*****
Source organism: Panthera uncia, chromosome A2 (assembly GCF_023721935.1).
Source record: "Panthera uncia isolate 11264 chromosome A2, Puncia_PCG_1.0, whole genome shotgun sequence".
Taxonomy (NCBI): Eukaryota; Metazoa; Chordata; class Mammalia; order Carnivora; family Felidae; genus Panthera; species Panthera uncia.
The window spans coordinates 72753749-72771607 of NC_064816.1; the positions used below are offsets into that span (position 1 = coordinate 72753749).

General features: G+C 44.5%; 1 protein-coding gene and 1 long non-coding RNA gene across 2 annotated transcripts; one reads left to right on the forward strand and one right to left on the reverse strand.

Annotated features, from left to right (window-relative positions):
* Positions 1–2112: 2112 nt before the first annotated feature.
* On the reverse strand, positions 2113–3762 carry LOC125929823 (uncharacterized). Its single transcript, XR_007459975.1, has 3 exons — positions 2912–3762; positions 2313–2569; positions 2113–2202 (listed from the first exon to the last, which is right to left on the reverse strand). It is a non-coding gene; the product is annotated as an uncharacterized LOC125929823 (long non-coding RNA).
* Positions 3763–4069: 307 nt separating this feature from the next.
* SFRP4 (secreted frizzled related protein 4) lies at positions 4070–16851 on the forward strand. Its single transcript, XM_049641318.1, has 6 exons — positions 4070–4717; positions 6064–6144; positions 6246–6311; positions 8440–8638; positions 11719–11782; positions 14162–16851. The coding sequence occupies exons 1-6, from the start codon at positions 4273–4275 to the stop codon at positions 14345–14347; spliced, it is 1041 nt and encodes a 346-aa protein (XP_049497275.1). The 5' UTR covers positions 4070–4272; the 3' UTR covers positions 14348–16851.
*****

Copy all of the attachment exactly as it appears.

Source organism: Panthera uncia, chromosome A2 (assembly GCF_023721935.1).
Source record: "Panthera uncia isolate 11264 chromosome A2, Puncia_PCG_1.0, whole genome shotgun sequence".
Taxonomy (NCBI): Eukaryota; Metazoa; Chordata; class Mammalia; order Carnivora; family Felidae; genus Panthera; species Panthera uncia.
The window spans coordinates 72753749-72771607 of NC_064816.1; the positions used below are offsets into that span (position 1 = coordinate 72753749).

General features: G+C 44.5%; 1 protein-coding gene and 1 long non-coding RNA gene across 2 annotated transcripts; one reads left to right on the forward strand and one right to left on the reverse strand.

Annotated features, from left to right (window-relative positions):
* Positions 1–2112: 2112 nt before the first annotated feature.
* On the reverse strand, positions 2113–3762 carry LOC125929823 (uncharacterized). Its single transcript, XR_007459975.1, has 3 exons — positions 2912–3762; positions 2313–2569; positions 2113–2202 (listed from the first exon to the last, which is right to left on the reverse strand). It is a non-coding gene; the product is annotated as an uncharacterized LOC125929823 (long non-coding RNA).
* Positions 3763–4069: 307 nt separating this feature from the next.
* SFRP4 (secreted frizzled related protein 4) lies at positions 4070–16851 on the forward strand. Its single transcript, XM_049641318.1, has 6 exons — positions 4070–4717; positions 6064–6144; positions 6246–6311; positions 8440–8638; positions 11719–11782; positions 14162–16851. The coding sequence occupies exons 1-6, from the start codon at positions 4273–4275 to the stop codon at positions 14345–14347; spliced, it is 1041 nt and encodes a 346-aa protein (XP_049497275.1). The 5' UTR covers positions 4070–4272; the 3' UTR covers positions 14348–16851.